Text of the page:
Which car companies produce the most CO₂?

Country/area: Germany

Organisation: Brands of the Funke Mediengruppe (Berliner Morgenpost, Hamburger Abendblatt, WAZ, Thüringer Allgemeine, Braunschweiger Zeitung and many more)

Organisation size: Big

Publication date: 4 Feb 2020

Credit: Marie-Louise Timcke, André Pätzold, David Wendler,Moritz Klack, Nico Heiliger

Project description:

The majority of Germans are concerned about the climate, but very few want to live without a car. While in other sectors CO₂ emissions are falling, the transport sector is stagnating.  Our application playfully introduces the topic – with a simplified version of the classic car quartet. Readers quickly realize that manufacturers have to reduce their cars’ emissions significantly if the targets are to be met. The reason for this is explained by an interactive chart that makes clear that the 2010ths in Germany were the decade of the SUV.

Impact reached:

The project came at just the right time, before the coronavirus pandemic and in the midst of the debate about a sustainable and environmentally compatible future. In winter 2019, there had already been debates about SUVs in cities and their potential danger in traffic accidents in Germany, following several serious accidents. The project underpinned the debate with the facts about the rise of the SUV as the best-selling car segment in Germany, and the poor environmental performance of the car fleet of the Germans’ favorite manufacturers.

Techniques/technologies used:

We created and discussed the designs in Sketch, and the implementation was done in d3.js in a template based on react.js and node.js. For data cleaning and analysis we use R.

What was the hardest part of this project?

Although the data was published by the “Kraftfahrtbundesamt”, Germany’s motor vehicle authority, as individual tables within several, long PDFs, the authority was very uncooperative when it came to releasing the data in machine-readable form. The office wanted us to sign a contract and pay a four to five figure euro amount for compiling the statistics. Moreover, this was supposed to take several months. So we downloaded every single PDF, manually cropped them to the pages with the tables, and then extracted the data as CSVs. Since the tables were designed differently in some years, we could only merge the data into a common database via manual and R-assisted cleanup to finally do the analysis. We are convinced that it is our task as data journalists to also make freely available data usable for all people. Because this data could be viewed by anyone, but each PDF was very long and complex, one for each month of the year, and all placed in individual subfolders of the page. Our extra work compiled the data and put it in context for all to interpret.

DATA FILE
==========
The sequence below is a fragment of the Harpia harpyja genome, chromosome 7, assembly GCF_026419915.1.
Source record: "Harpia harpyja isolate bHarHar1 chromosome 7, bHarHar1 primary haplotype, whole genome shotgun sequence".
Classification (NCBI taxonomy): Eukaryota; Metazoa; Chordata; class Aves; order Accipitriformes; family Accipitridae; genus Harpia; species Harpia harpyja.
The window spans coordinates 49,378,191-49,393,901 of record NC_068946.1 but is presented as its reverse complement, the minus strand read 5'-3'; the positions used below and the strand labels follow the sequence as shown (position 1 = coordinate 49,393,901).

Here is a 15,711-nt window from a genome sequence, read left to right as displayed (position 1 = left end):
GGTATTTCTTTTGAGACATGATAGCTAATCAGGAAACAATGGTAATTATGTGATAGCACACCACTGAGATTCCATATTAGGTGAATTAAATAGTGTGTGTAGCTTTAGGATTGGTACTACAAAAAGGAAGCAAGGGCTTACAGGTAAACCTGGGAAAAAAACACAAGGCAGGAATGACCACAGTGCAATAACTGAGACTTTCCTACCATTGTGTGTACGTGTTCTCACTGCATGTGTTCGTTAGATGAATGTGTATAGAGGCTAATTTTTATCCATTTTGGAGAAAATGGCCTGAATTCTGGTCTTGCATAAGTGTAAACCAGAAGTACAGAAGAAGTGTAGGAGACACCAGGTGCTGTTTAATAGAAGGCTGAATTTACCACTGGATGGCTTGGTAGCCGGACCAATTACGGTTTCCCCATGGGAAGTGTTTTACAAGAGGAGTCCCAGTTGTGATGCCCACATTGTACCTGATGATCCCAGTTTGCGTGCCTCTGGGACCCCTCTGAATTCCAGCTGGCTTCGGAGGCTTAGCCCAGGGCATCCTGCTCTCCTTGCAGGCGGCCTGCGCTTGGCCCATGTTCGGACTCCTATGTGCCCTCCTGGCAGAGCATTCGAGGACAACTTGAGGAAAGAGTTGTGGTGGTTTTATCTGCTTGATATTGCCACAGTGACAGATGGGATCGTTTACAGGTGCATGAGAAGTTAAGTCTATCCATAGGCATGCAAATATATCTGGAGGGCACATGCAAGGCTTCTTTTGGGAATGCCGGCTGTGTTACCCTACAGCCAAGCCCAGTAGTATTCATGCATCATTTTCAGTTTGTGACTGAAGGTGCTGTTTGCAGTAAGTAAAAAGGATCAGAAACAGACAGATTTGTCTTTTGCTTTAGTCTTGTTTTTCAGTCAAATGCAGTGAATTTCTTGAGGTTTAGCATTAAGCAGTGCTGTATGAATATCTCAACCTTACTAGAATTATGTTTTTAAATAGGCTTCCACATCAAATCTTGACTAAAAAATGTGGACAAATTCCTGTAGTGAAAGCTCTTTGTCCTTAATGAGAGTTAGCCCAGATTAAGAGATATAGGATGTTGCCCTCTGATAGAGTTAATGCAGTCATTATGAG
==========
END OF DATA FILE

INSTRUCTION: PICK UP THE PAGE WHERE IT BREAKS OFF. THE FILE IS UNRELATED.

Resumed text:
What can others learn from this project?

This project shows that playful approaches work very well for topics that might otherwise be more unloved. Germany is a car country, and although awareness of sustainable lifestyles is growing, many people don’t want to do without them. Election data even suggests that the typical environmental party voter likes to drive up to the health food store in an SUV. What’s more, this project has shown that one should not be deterred by uncooperative authorities and threats of large sums of money. Sometimes it is even more worthwhile to do the manual work and free the data.

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